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Senators Jacqui Lambie and David Pocock demand workplace laws split


Influential senate crossbenchers are demanding the federal government split the controversial second tranche of its workplace laws in order to pass the less contentious element by year’s end.

Jacqui Lambie and David Pocock on Monday introduced four private senators’ bills aimed at stripping out the least controversial elements of Labor’s Closing Loopholes Bill to allow parliament to pass new protections for emergency service workers who have been diagnosed with post-traumatic stress disorder.

The crossbench senators are also calling for the passage of measures to stop discrimination against employees who have experienced domestic violence, changes to small business insolvency laws and to expand assistance for those who suffer from silicosis.

But the move has been met with fierce resistance from the government who reiterated their call for the Bill to be passed in its entirety.

“At no stage has the government supported any of these measures being delayed,” Employment and Workplace Relations Minister Tony Burke said.

“I don’t accept that it is controversial or contentious to prevent workers from being underpaid. That’s what the Closing Loopholes Bill is about – closing the loopholes that allow workers to be underpaid.”

It’s understood, however, that the Coalition will support the four private senators’ bills, while the Greens, One Nation senators Pauline Hanson and Malcolm Roberts and United Australia Party senator Ralph Babet have not ruled out their support thus far.

In September, the Coalition and crossbenchers in the Senate established an inquiry to examine the controversial elements of the legislation, delaying its passage until at least February and kiboshing the government’s hopes of passing the legislation before its self-imposed Christmas deadline.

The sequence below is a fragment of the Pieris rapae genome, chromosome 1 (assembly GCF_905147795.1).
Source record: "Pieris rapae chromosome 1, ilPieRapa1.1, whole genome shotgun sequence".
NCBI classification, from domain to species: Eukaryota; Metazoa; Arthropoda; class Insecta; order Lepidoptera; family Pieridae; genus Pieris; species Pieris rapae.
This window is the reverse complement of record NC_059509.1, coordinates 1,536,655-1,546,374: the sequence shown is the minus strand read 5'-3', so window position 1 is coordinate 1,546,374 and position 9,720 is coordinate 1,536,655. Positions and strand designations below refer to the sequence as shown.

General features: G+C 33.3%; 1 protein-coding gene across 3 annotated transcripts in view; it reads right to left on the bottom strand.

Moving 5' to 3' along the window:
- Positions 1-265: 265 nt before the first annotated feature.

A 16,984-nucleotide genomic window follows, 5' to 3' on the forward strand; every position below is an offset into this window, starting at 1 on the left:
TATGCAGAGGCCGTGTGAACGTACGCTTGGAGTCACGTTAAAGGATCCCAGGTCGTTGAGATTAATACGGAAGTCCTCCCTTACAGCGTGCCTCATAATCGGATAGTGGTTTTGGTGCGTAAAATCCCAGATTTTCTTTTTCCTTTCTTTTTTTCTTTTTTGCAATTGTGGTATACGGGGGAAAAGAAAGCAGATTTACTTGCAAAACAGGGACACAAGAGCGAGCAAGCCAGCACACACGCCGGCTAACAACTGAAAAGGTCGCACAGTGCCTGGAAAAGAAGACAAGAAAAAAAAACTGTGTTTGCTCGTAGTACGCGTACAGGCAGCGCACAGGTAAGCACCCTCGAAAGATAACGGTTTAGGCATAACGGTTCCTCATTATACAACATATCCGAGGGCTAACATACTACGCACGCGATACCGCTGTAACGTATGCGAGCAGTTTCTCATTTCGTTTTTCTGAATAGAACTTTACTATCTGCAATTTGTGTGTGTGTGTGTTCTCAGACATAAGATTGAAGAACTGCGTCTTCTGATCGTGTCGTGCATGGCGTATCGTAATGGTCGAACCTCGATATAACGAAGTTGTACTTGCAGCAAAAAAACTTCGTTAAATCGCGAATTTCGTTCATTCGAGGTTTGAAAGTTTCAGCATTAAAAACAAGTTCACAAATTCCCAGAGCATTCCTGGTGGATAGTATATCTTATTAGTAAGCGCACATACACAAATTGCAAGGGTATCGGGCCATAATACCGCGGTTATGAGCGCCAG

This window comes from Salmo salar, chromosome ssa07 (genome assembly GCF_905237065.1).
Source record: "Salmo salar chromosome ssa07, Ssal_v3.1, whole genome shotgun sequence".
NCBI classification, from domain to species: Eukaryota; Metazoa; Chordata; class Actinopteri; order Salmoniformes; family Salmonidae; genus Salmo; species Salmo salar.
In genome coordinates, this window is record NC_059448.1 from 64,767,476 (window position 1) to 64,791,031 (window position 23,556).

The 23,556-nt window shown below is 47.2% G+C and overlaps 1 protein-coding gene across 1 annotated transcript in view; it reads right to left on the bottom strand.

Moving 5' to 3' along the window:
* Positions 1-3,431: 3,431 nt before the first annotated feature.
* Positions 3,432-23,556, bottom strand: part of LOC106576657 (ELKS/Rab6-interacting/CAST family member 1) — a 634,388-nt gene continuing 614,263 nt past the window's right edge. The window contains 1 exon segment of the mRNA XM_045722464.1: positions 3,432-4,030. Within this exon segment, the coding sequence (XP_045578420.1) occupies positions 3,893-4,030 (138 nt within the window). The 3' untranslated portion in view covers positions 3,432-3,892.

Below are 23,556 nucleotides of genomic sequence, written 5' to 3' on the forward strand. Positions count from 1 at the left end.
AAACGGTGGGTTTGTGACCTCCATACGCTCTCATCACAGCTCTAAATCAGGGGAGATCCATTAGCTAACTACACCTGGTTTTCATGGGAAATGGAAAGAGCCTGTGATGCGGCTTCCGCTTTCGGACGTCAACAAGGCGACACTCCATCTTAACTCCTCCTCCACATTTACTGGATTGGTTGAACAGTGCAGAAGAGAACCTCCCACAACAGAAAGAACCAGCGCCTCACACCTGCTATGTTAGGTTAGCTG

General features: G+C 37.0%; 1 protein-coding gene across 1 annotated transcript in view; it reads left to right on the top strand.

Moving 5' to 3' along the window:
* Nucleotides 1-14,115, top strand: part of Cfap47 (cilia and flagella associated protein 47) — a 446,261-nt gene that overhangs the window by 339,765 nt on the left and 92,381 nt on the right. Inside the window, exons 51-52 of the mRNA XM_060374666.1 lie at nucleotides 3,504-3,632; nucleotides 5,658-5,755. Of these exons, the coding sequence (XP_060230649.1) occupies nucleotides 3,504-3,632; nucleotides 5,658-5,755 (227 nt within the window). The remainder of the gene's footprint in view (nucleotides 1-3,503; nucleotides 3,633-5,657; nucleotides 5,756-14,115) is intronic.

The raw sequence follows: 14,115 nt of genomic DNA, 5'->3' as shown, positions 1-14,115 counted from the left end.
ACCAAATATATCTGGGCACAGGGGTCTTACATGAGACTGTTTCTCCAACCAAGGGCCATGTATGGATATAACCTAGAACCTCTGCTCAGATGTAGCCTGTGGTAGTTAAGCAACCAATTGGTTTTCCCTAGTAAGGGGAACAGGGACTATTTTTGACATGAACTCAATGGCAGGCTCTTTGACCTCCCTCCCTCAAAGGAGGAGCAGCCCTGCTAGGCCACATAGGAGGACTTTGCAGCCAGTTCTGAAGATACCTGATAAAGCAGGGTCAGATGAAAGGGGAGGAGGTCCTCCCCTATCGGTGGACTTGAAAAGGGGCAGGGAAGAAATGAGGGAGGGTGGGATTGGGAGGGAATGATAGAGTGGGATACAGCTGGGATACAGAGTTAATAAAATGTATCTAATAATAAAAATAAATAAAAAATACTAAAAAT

More-contentious elements of the legislation include clamping down on labour hire, making it easier for casual workers to convert to permanent roles, and empowering the Fair Work Commission to introduce minimum pay and conditions for gig economy workers.

Senator Lambie said the bills, co-sponsored by her and Senator Pocock, would make a real difference to workers and should be expedited to come into force by the start of 2024, instead of six months later as the government’s legislation specifies.

“So we would like the four really important things removed from the Bill that really assist people out there that are doing it tough, that are suffering mental health issues from their work, that are going through domestic violence,” she told ABC News.

“And we’d like this started on January 1 and the only way that we can do this is by splitting the Bill and getting them through these measures.”

ACT independent senator David Pocock said he would not act as a “rubber stamp” and automatically pass the government’s workplace rules, noting that a number of contentious sections of the Bill required examination.

“I’m going to look at legislation on its merits and you present a huge omnibus Bill – a 500-page explanatory memorandum and 200-plus pages of detailed legislation – you can’t expect that just to fly through the Senate,” he told ABC Radio National.

“I think there’s a lot of things in this Bill that do warrant scrutiny – there’s a number of issues that have been raised.”

The proposed changes to platform work have garnered strong support from the union movement that on Monday reiterated their calls for the legislation to be passed in full.

“Jacqui Lambie and David Pocock are acknowledging the importance of some elements of this Bill, but every element is urgent and important, especially during a cost-of-living crisis,” ACTU president Michele O’Neil said.

“No worker should be left behind, and splitting the bill leaves behind changes that will make a world of difference to struggling families across Australia right now.”

Joanna Swanson

Joanna Swanson is Europe correspondent at the Thomson Reuters Foundation based in Brussels covering politics, culture, business, climate change, society, economies and inclusive tech. With specific focus in breaking news, she has covered some of the world's most significant stories.